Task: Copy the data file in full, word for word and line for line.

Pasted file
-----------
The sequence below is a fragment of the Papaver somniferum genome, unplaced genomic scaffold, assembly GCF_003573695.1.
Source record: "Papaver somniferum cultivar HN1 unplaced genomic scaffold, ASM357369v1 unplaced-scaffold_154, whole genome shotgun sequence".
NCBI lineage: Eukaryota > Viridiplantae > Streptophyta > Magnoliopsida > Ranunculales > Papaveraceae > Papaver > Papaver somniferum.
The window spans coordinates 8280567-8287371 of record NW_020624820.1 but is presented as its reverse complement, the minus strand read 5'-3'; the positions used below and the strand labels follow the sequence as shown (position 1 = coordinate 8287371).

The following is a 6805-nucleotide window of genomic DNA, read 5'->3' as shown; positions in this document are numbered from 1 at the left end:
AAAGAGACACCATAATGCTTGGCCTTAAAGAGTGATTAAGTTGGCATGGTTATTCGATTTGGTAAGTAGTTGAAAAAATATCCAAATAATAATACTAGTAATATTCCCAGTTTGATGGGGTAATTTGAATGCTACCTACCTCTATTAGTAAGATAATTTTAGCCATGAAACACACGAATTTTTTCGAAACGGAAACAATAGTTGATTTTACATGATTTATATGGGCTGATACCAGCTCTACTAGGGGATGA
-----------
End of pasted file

The sequence below is a fragment of the Papaver somniferum genome, unplaced genomic scaffold, assembly GCF_003573695.1.
Source record: "Papaver somniferum cultivar HN1 unplaced genomic scaffold, ASM357369v1 unplaced-scaffold_154, whole genome shotgun sequence".
NCBI lineage: Eukaryota > Viridiplantae > Streptophyta > Magnoliopsida > Ranunculales > Papaveraceae > Papaver > Papaver somniferum.
The window spans coordinates 8280567-8287371 of record NW_020624820.1 but is presented as its reverse complement, the minus strand read 5'-3'; the positions used below and the strand labels follow the sequence as shown (position 1 = coordinate 8287371).

The following is a 6805-nucleotide window of genomic DNA, read 5'->3' as shown; positions in this document are numbered from 1 at the left end:
AAAGAGACACCATAATGCTTGGCCTTAAAGAGTGATTAAGTTGGCATGGTTATTCGATTTGGTAAGTAGTTGAAAAAATATCCAAATAATAATACTAGTAATATTCCCAGTTTGATGGGGTAATTTGAATGCTACCTACCTCTATTAGTAAGATAATTTTAGCCATGAAACACACGAATTTTTTCGAAACGGAAACAATAGTTGATTTTACATGATTTATATGGGCTGATACCAGCTCTACTAGGGGATGA